Impact of February 24, 2009 U.S. Supreme Court’s Carcieri v. Salazar Ruling
Today marks the three-year anniversary of the U.S. Supreme Court’s Carcieri v. Salazar (Carcieri) ruling.
In Carcieri, the U.S. Supreme Court held that the Indian Reorganization Act of 1934 (IRA) limits the Interior Secretary’s authority to place land into trust to only those tribes that were “under federal jurisdiction” as of 1934. This ruling effectively reversed 75 years of practice that included tribes who were federally acknowledged after the IRA had been passed and has frozen land trust transfer for these Indian nations. Prior to the Carcieri decision, the Department of the Interior consistently interpreted the IRA as authorizing the Secretary of Interior to place land into trust for any tribe as long as the tribe was federally recognized at the time of the trust application.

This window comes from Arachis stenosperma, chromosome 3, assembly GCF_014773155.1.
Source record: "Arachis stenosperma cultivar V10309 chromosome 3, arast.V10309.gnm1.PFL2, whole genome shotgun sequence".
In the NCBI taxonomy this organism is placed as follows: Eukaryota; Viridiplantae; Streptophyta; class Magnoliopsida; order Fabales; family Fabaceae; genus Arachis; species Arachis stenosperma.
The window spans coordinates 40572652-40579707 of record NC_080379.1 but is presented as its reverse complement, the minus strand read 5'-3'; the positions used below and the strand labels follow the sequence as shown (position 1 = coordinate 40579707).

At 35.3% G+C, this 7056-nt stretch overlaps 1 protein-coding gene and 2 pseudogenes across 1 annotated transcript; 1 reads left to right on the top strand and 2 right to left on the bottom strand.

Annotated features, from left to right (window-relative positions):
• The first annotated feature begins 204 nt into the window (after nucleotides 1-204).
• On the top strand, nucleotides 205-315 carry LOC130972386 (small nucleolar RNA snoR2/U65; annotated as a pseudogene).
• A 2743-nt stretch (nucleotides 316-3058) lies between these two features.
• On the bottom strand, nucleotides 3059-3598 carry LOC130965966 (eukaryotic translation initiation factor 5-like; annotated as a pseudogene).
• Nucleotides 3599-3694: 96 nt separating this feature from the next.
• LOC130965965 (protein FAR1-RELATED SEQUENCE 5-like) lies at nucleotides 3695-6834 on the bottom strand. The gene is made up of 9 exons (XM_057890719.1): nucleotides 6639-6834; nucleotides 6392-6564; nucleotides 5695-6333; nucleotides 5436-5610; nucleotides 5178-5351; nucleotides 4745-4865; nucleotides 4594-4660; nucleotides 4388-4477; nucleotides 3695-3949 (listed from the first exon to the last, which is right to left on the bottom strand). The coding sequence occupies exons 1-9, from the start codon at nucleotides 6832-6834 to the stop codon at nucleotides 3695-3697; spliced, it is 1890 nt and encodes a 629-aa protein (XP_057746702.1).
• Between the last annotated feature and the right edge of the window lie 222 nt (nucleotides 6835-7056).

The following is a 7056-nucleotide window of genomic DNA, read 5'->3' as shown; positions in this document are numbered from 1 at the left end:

In an effort to reverse the damage of the decision in Carcieri, the National Congress of American Indians, the Western Region Tribes and others have petitioned Congress to pass a clean “Carcieri fix.”
Sen. Daniel Kahikina Akaka (D-Hawaii), Chairmen of the Senate Committee on Indian Affairs, said the number one priority for Indian County is a Carcieri fix to restore the Secretary’s authority to place land into trust for all federally recognized Indian tribes.
Currently, there are at least nine bills or amendments pending. The various bills and amendments range from providing a clean Carcieri fix – a clarification that the Interior Secretary has the authority to take land into trust for all federally acknowledged tribes – to effectively limiting or even completely eliminating tribes’ ability to take land into trust.